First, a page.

In remembrance

Now that the weather is cold and the holidays are upon us, I keep being caught up in memories of what I was doing this time last year. This coming week would be the one in which I moved out of the house M and I lived in together and filed for divorce. I finally felt the desire to start journaling about some of it last week, and although parts of it were obviously painful, I was mostly overwhelmed with thankfulness. I am healing up nicely and full of joy, and everything in the past usually feels like some other lifetime I didn’t really belong to. As I was writing I remembered several instances in which people almost strangers to me went out of their way to love and encourage me when I was far away from family and friends, and I feel the need to put them down in writing as a way of acknowledging this beautiful providence. Although I wasn’t apt to reach out for help or let myself come undone, these people somehow caught me with their small kindnesses even when I wouldn’t admit I needed catching.

1. Apartments were scarce in town, especially on such short notice. None of the places I called had vacancies, and I was starting to feel panicked when I got on the phone with Mr. Beech. At first he said he didn’t have anything available, but for whatever reason he took an interest in me — he asked about my job, found out I was from Nashville by way of Oklahoma and told me all about taking trips with his wife in their RV. I guess he decided that he liked the sound of me because he told me he might have a tiny studio about to open up and that I should call back tomorrow. I signed the lease on December 6th, but he only charged me half a month’s rent and worked out a 6 month lease for me. When I finally told him about getting divorced he said the same thing happened to his daughter but then her life turned out better than she’d imagined. And when we talked on the phone he always called me “girl.”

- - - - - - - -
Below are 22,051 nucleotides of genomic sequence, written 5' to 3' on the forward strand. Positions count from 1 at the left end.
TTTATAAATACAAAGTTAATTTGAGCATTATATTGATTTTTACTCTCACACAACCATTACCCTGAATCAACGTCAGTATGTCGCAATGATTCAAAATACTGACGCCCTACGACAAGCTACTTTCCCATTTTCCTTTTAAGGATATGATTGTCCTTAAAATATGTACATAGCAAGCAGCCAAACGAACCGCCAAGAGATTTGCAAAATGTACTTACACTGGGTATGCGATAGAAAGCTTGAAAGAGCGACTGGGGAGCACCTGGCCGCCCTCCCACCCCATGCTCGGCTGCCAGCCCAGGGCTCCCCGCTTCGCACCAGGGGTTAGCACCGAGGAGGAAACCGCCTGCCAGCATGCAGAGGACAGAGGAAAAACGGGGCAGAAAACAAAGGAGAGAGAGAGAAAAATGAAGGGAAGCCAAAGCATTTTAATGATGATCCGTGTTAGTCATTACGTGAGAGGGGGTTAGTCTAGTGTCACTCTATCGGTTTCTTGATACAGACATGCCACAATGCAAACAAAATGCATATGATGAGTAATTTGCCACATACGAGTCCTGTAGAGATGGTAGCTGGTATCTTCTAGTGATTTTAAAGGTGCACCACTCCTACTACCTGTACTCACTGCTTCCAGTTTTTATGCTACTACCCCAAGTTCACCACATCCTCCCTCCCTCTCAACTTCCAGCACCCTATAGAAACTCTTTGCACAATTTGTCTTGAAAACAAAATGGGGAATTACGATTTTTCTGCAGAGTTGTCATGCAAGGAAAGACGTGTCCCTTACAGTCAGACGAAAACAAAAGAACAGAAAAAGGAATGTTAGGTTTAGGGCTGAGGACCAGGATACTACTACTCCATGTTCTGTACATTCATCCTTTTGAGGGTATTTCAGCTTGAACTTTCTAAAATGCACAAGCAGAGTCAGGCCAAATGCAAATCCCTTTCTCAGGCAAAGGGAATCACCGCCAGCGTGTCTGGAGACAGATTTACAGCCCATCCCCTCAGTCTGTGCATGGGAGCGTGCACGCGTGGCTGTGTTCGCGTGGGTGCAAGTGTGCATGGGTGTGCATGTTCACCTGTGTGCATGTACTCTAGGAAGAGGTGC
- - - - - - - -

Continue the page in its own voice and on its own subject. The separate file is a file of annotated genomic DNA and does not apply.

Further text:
2. Mrs. Neely was our landlord. When M and I moved to town, she and her husband took us to dinner and gave us a tour. She was a veteran Home Ec. teacher in the same school district I was in, so whenever I went to pay rent we had long chats about school and took me under her wing a bit — she and her grandkids swam in our pool and we took food when her mom died. It was a small town and she owned the house we lived in, so when I had to tell her I was moving out, she already knew why. The last time I saw her, we sat at her kitchen table for a long time talking about life and our plans for the future. I was doing a great job of being matter-of-fact and was about to leave when she held both of my hands, looked into my eyes, and said, “I want you to have more happiness than you can hold with both hands.” And since that’s what I wanted, too, I cried shamelessly.

3. On February 25th we had to go to court to finalize our divorce. After M left, my lawyer and I walked back to his office get copies of some documents I would need. While we waited on his secretary, he sat me down, made me a cup of coffee, and told me about other young women who had come through his office in the same predicament – that we all deserved better and would find better. He basically told me not to beat myself up about it – that I was great and any man would be lucky to have me. which I needed to hear then. (Then he invited me to the singles class at his church, but I forgave him for that.)


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